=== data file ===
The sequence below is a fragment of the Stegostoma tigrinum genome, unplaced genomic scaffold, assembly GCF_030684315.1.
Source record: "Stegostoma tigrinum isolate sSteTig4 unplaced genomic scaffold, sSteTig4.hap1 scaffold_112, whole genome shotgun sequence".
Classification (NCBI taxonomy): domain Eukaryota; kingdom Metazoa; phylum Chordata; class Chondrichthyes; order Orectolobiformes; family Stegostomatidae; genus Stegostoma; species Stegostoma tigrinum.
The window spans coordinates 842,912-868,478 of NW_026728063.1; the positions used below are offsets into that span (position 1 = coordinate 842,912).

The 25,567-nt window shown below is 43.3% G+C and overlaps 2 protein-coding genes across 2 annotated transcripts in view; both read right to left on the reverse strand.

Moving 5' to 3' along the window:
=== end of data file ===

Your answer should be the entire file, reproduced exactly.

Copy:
The sequence below is a fragment of the Stegostoma tigrinum genome, unplaced genomic scaffold, assembly GCF_030684315.1.
Source record: "Stegostoma tigrinum isolate sSteTig4 unplaced genomic scaffold, sSteTig4.hap1 scaffold_112, whole genome shotgun sequence".
Classification (NCBI taxonomy): domain Eukaryota; kingdom Metazoa; phylum Chordata; class Chondrichthyes; order Orectolobiformes; family Stegostomatidae; genus Stegostoma; species Stegostoma tigrinum.
The window spans coordinates 842,912-868,478 of NW_026728063.1; the positions used below are offsets into that span (position 1 = coordinate 842,912).

The 25,567-nt window shown below is 43.3% G+C and overlaps 2 protein-coding genes across 2 annotated transcripts in view; both read right to left on the reverse strand.

Moving 5' to 3' along the window: